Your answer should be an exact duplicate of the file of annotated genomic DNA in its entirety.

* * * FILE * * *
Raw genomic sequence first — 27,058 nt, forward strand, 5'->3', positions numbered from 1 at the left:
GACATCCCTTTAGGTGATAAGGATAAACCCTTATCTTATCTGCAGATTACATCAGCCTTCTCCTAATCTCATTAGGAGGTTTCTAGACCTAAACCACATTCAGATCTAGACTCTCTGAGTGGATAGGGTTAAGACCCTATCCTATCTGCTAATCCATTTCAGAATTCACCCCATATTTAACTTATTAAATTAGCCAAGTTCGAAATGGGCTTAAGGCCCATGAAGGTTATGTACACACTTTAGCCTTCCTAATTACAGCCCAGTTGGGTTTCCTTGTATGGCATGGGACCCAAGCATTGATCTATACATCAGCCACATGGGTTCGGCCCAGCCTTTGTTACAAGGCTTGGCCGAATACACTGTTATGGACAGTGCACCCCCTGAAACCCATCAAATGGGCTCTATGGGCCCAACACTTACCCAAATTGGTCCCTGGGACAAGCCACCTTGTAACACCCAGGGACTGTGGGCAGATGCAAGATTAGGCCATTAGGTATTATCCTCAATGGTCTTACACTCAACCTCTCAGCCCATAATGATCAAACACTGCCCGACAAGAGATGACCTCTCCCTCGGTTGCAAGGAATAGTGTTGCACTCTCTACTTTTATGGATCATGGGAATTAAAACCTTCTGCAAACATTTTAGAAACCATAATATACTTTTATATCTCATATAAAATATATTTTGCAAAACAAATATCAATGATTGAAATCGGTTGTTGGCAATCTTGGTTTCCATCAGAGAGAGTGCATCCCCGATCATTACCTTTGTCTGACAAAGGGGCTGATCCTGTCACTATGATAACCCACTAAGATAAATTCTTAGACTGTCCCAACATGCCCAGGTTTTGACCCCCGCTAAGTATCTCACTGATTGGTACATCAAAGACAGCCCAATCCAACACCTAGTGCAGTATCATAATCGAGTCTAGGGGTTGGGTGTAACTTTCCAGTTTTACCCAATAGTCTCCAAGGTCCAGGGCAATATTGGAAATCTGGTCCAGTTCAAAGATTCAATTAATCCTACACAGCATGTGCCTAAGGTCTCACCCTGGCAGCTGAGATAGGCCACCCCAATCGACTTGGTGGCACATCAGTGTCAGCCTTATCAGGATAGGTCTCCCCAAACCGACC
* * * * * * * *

Raw genomic sequence first — 27,058 nt, forward strand, 5'->3', positions numbered from 1 at the left:
GACATCCCTTTAGGTGATAAGGATAAACCCTTATCTTATCTGCAGATTACATCAGCCTTCTCCTAATCTCATTAGGAGGTTTCTAGACCTAAACCACATTCAGATCTAGACTCTCTGAGTGGATAGGGTTAAGACCCTATCCTATCTGCTAATCCATTTCAGAATTCACCCCATATTTAACTTATTAAATTAGCCAAGTTCGAAATGGGCTTAAGGCCCATGAAGGTTATGTACACACTTTAGCCTTCCTAATTACAGCCCAGTTGGGTTTCCTTGTATGGCATGGGACCCAAGCATTGATCTATACATCAGCCACATGGGTTCGGCCCAGCCTTTGTTACAAGGCTTGGCCGAATACACTGTTATGGACAGTGCACCCCCTGAAACCCATCAAATGGGCTCTATGGGCCCAACACTTACCCAAATTGGTCCCTGGGACAAGCCACCTTGTAACACCCAGGGACTGTGGGCAGATGCAAGATTAGGCCATTAGGTATTATCCTCAATGGTCTTACACTCAACCTCTCAGCCCATAATGATCAAACACTGCCCGACAAGAGATGACCTCTCCCTCGGTTGCAAGGAATAGTGTTGCACTCTCTACTTTTATGGATCATGGGAATTAAAACCTTCTGCAAACATTTTAGAAACCATAATATACTTTTATATCTCATATAAAATATATTTTGCAAAACAAATATCAATGATTGAAATCGGTTGTTGGCAATCTTGGTTTCCATCAGAGAGAGTGCATCCCCGATCATTACCTTTGTCTGACAAAGGGGCTGATCCTGTCACTATGATAACCCACTAAGATAAATTCTTAGACTGTCCCAACATGCCCAGGTTTTGACCCCCGCTAAGTATCTCACTGATTGGTACATCAAAGACAGCCCAATCCAACACCTAGTGCAGTATCATAATCGAGTCTAGGGGTTGGGTGTAACTTTCCAGTTTTACCCAATAGTCTCCAAGGTCCAGGGCAATATTGGAAATCTGGTCCAGTTCAAAGATTCAATTAATCCTACACAGCATGTGCCTAAGGTCTCACCCTGGCAGCTGAGATAGGCCACCCCAATCGACTTGGTGGCACATCAGTGTCAGCCTTATCAGGATAGGTCTCCCCAAACCGACC